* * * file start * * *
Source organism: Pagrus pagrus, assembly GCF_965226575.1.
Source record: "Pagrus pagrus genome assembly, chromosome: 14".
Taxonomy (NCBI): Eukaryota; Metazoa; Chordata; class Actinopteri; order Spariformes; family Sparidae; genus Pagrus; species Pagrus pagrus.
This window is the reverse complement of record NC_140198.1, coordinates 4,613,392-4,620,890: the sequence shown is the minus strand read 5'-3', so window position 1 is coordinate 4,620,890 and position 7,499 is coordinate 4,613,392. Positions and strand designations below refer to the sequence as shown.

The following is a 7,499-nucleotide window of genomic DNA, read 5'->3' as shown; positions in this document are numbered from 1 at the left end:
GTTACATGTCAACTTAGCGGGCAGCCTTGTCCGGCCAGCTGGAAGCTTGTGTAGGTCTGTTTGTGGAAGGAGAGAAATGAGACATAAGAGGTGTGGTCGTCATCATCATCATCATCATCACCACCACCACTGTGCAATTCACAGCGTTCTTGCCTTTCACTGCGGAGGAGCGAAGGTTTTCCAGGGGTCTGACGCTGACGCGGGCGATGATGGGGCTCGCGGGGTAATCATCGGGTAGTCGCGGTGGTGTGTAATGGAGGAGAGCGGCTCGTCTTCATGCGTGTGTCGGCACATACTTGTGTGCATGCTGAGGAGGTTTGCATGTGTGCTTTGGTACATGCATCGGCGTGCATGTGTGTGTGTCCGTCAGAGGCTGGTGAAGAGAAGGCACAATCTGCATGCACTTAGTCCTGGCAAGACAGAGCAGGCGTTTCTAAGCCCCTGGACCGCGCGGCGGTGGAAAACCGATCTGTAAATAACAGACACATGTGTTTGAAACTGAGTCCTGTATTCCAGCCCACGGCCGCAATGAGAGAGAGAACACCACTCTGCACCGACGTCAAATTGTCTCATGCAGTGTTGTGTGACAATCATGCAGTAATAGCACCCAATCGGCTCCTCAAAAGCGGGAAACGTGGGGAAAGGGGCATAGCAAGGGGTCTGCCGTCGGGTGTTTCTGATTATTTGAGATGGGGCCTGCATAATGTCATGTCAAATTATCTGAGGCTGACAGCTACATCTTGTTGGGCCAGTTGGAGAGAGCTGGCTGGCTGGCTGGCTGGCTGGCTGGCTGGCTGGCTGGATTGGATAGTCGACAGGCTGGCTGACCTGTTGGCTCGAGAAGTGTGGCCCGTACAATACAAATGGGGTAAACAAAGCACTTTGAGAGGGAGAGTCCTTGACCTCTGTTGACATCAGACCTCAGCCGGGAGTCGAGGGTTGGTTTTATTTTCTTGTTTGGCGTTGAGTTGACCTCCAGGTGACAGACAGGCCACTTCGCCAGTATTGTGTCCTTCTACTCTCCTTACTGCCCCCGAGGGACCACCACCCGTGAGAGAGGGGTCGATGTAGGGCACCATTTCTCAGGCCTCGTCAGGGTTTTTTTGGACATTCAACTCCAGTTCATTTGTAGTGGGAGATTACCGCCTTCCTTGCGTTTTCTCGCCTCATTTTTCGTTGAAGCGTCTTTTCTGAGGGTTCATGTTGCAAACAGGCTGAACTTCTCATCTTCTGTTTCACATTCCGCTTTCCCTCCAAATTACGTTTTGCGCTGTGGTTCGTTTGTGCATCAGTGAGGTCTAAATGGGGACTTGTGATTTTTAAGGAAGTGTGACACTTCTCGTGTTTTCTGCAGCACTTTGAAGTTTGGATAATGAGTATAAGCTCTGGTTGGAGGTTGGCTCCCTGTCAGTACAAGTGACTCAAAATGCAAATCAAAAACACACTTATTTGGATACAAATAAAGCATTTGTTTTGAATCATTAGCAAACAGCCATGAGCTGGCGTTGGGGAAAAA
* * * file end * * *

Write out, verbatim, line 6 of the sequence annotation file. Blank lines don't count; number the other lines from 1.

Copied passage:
GTTACATGTCAACTTAGCGGGCAGCCTTGTCCGGCCAGCTGGAAGCTTGTGTAGGTCTGTTTGTGGAAGGAGAGAAATGAGACATAAGAGGTGTGGTCGTCATCATCATCATCATCATCACCACCACCACTGTGCAATTCACAGCGTTCTTGCCTTTCACTGCGGAGGAGCGAAGGTTTTCCAGGGGTCTGACGCTGACGCGGGCGATGATGGGGCTCGCGGGGTAATCATCGGGTAGTCGCGGTGGTGTGTAATGGAGGAGAGCGGCTCGTCTTCATGCGTGTGTCGGCACATACTTGTGTGCATGCTGAGGAGGTTTGCATGTGTGCTTTGGTACATGCATCGGCGTGCATGTGTGTGTGTCCGTCAGAGGCTGGTGAAGAGAAGGCACAATCTGCATGCACTTAGTCCTGGCAAGACAGAGCAGGCGTTTCTAAGCCCCTGGACCGCGCGGCGGTGGAAAACCGATCTGTAAATAACAGACACATGTGTTTGAAACTGAGTCCTGTATTCCAGCCCACGGCCGCAATGAGAGAGAGAACACCACTCTGCACCGACGTCAAATTGTCTCATGCAGTGTTGTGTGACAATCATGCAGTAATAGCACCCAATCGGCTCCTCAAAAGCGGGAAACGTGGGGAAAGGGGCATAGCAAGGGGTCTGCCGTCGGGTGTTTCTGATTATTTGAGATGGGGCCTGCATAATGTCATGTCAAATTATCTGAGGCTGACAGCTACATCTTGTTGGGCCAGTTGGAGAGAGCTGGCTGGCTGGCTGGCTGGCTGGCTGGCTGGCTGGCTGGATTGGATAGTCGACAGGCTGGCTGACCTGTTGGCTCGAGAAGTGTGGCCCGTACAATACAAATGGGGTAAACAAAGCACTTTGAGAGGGAGAGTCCTTGACCTCTGTTGACATCAGACCTCAGCCGGGAGTCGAGGGTTGGTTTTATTTTCTTGTTTGGCGTTGAGTTGACCTCCAGGTGACAGACAGGCCACTTCGCCAGTATTGTGTCCTTCTACTCTCCTTACTGCCCCCGAGGGACCACCACCCGTGAGAGAGGGGTCGATGTAGGGCACCATTTCTCAGGCCTCGTCAGGGTTTTTTTGGACATTCAACTCCAGTTCATTTGTAGTGGGAGATTACCGCCTTCCTTGCGTTTTCTCGCCTCATTTTTCGTTGAAGCGTCTTTTCTGAGGGTTCATGTTGCAAACAGGCTGAACTTCTCATCTTCTGTTTCACATTCCGCTTTCCCTCCAAATTACGTTTTGCGCTGTGGTTCGTTTGTGCATCAGTGAGGTCTAAATGGGGACTTGTGATTTTTAAGGAAGTGTGACACTTCTCGTGTTTTCTGCAGCACTTTGAAGTTTGGATAATGAGTATAAGCTCTGGTTGGAGGTTGGCTCCCTGTCAGTACAAGTGACTCAAAATGCAAATCAAAAACACACTTATTTGGATACAAATAAAGCATTTGTTTTGAATCATTAGCAAACAGCCATGAGCTGGCGTTGGGGAAAAA